As we are all probably aware of by now, the National Living Wage will inflate by 9.8 per cent to £11.44, with the Low Pay Commission recommending that the people eligible for the NLW be reduced from the age of 23, to 21. In addition to this, the National Minimum Wage for 18-20 year olds will increase by 14.8 per cent, bumping up to £8.60.

This information, alongside the Autumn Statement released just last week, has made us at C-Talk think about the impact it will have on the convenience retail sector, and what it currently means for retailers as a whole.

With the new rates coming into effect next April, it’s important that retailers pay attention to any and all updates.

While the Autumn statement is a broader update on the economy and business policies and affects retailers from a financial perspective one way, the rise of Minimum/Living wages affects retailers in another.

Importantly, both parts play a massive role in shaping the economic landscape and overall support of workers’ rights. When workers are paid a higher wage, it also means that they have more purchasing power, allowing them to be able to afford/spend more on retail products and services.

Thought there is the looming fact that wage increases will need retailers to invest more financially, the Autumn Statement works alongside this very well; with Chancellor Jeremy Hunt MP announcing the extension of the 75% rates discounts, as well as freezing the small business rates multiplier. Both of these help retailers greatly by providing stability and relief and not increasing their tax burden.

“It’ll affect youth recruitment, and retailers won’t be hiring 18 year olds anymore. They’ll bring them in earlier and be trained up,” notes Amit Puntambekar, retailer of Ash’s Shop Nisa Local, “Most of our kids are on £8.50-£9.50 but that’s fully trained, competent and independent. £8.60 then to spend 3-6 months training someone is too expensive.”

Jimmy from Premier Jimmy’s Stores says, “It’s going to add approx.. £10k to our wage bill- do I tell my staff they have to work harder then they already do? At the same time risk losing them? Margins need to go up. The government has given them a pay rise from our pockets, but people think it’s the government that’s given them something.”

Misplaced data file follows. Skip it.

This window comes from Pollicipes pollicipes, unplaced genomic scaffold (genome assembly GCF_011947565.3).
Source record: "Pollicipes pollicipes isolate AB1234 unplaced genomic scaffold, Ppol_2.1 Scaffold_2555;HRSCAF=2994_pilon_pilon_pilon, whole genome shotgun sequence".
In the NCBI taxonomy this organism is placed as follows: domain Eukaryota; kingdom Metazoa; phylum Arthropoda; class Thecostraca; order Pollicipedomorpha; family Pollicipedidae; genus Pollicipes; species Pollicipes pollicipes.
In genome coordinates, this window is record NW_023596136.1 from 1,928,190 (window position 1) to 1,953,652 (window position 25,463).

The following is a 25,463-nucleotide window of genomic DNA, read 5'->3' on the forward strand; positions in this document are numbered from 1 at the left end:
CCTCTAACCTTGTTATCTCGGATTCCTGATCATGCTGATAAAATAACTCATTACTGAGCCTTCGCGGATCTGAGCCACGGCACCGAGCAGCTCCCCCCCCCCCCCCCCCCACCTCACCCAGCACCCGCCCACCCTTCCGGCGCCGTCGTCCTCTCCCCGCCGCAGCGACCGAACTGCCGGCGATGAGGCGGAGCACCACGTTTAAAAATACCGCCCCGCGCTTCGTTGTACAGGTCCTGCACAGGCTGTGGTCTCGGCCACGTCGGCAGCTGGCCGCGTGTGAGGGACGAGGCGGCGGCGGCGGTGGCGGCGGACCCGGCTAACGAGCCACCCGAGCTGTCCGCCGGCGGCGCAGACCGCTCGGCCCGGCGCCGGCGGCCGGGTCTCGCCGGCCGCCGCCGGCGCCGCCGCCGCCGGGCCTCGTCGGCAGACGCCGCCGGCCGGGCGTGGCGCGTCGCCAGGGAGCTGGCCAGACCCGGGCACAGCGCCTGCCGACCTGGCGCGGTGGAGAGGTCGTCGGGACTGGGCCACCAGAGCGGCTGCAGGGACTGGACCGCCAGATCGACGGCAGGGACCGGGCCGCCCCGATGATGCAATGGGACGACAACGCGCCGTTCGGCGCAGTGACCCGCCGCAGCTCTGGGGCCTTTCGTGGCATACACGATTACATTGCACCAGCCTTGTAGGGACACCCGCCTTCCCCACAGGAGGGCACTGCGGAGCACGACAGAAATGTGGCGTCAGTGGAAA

In addition to this view, Dee Sedani from One Stop Matlock, Derbyshire agrees with, “It amazes me that they won’t give the NHS staff a pay rise in the percentage we have had as they can’t afford it, but yet they made us do it because it’s out of our pockets- double standard. The public are blind to it; give in one hand, take more from other hand.”

Should any retailers be worried about their finances, the Autumn Statement has also noted additional measures such as alcohol duties (including beer, wine, cider and spirits) being frozen until August 1st next year.

Not only will this provide retailers with the relief of not having one more thing to pay for, but it also allows businesses within the alcohol industry to relax and allows them more time to plan their pricing and financial strategies without the added burden of higher costs. Competitive prices mean potential to attract more customers, after all.

Another measure worth noting form the statement is the Employee National Insurance rate being cut from 12% to 10% on January 6th 2024; from a worker viewpoint, it’s beneficial in the sense that their take-home pay is increased, providing them with more financial flexibility.